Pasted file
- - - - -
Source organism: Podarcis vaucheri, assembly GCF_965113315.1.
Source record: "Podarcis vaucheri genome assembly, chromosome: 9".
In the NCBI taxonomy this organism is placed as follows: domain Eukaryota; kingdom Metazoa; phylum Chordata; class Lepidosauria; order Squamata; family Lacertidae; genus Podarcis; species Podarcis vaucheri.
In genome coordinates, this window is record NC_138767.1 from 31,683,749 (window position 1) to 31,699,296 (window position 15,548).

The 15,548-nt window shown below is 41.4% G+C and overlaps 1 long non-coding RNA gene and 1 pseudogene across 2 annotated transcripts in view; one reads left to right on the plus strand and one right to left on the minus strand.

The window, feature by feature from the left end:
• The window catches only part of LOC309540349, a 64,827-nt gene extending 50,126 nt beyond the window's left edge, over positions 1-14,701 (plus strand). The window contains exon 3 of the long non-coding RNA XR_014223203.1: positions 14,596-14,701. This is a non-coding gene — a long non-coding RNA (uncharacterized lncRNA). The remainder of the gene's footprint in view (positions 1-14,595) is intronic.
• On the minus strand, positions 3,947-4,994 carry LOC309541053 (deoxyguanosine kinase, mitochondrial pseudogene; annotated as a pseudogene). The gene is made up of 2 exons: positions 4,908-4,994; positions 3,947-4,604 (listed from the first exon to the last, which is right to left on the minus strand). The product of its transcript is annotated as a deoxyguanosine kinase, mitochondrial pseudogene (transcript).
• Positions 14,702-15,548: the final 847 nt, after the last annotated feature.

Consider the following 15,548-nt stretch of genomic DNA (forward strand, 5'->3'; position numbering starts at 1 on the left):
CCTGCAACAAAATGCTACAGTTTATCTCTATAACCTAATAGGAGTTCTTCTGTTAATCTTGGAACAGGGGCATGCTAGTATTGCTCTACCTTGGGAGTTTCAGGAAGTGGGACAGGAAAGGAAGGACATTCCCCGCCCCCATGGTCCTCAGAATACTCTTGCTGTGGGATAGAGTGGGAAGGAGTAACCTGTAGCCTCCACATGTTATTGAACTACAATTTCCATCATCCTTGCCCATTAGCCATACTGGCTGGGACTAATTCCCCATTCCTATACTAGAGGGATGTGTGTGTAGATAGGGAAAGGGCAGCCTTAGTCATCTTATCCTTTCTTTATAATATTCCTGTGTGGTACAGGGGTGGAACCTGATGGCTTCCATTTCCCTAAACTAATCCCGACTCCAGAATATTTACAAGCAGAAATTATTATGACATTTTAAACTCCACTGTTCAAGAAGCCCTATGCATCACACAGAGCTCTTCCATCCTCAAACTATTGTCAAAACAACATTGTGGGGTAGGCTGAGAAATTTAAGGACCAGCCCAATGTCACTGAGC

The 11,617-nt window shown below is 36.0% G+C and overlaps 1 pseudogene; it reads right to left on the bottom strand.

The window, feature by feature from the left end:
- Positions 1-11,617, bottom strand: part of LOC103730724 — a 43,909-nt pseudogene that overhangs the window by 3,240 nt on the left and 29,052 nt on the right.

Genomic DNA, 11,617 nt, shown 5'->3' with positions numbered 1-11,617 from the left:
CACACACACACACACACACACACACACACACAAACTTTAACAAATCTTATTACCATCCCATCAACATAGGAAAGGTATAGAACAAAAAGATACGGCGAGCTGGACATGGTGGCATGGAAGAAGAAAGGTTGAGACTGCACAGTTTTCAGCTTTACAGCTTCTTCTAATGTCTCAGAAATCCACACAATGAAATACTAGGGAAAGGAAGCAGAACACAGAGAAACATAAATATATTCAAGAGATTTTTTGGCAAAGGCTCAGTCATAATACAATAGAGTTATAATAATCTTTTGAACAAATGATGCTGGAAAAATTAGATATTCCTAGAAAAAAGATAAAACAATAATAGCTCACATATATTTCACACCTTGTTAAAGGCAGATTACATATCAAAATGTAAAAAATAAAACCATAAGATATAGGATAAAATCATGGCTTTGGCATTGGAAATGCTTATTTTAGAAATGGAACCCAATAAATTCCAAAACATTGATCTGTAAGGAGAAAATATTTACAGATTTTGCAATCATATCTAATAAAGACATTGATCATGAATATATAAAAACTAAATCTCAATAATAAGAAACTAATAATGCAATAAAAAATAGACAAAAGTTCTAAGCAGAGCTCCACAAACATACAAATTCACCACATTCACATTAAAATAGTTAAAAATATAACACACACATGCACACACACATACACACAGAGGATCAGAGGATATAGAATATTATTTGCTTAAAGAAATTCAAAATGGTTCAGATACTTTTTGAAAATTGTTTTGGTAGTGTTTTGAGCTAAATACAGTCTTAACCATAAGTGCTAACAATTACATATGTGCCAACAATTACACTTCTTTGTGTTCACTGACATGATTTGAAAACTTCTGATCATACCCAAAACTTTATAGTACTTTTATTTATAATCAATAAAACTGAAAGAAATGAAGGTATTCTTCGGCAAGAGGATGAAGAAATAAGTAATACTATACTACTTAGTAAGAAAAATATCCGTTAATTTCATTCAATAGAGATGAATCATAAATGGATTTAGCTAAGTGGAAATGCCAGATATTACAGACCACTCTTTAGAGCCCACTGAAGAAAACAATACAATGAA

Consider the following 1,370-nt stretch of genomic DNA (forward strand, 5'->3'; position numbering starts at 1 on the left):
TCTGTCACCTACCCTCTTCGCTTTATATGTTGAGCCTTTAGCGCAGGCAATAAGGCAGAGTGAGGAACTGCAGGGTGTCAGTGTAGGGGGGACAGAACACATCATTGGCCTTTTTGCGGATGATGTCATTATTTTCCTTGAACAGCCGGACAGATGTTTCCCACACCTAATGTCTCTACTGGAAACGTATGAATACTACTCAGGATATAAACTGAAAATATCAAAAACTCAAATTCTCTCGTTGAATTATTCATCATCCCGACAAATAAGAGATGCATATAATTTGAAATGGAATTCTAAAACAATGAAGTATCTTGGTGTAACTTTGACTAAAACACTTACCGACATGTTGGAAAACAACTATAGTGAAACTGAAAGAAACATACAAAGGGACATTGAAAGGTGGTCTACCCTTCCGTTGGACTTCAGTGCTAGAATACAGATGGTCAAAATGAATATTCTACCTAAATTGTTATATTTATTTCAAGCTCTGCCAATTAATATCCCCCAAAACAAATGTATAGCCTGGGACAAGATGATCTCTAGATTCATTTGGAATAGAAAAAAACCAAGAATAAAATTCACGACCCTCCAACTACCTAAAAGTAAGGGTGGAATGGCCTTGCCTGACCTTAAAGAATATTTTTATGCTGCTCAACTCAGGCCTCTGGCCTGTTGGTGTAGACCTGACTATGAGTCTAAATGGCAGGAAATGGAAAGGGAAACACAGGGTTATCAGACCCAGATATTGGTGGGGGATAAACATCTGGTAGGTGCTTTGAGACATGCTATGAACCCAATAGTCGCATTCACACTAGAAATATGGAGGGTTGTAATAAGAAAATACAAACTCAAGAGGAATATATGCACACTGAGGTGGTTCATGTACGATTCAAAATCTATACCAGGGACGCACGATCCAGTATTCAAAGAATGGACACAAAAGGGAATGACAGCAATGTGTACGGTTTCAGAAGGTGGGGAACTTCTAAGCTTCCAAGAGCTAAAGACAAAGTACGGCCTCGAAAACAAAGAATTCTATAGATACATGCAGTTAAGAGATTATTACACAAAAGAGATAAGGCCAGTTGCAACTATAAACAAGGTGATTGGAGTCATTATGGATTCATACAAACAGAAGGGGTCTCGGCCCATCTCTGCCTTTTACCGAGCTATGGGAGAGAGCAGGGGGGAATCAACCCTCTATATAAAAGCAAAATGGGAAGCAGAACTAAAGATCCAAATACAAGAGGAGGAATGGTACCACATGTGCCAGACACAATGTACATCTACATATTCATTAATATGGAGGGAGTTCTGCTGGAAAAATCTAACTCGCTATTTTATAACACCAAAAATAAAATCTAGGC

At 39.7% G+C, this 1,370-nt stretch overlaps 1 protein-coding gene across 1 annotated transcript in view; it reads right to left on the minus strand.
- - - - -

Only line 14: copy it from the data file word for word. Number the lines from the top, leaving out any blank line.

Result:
- Positions 1-11,617, bottom strand: part of LOC103730724 — a 43,909-nt pseudogene that overhangs the window by 3,240 nt on the left and 29,052 nt on the right.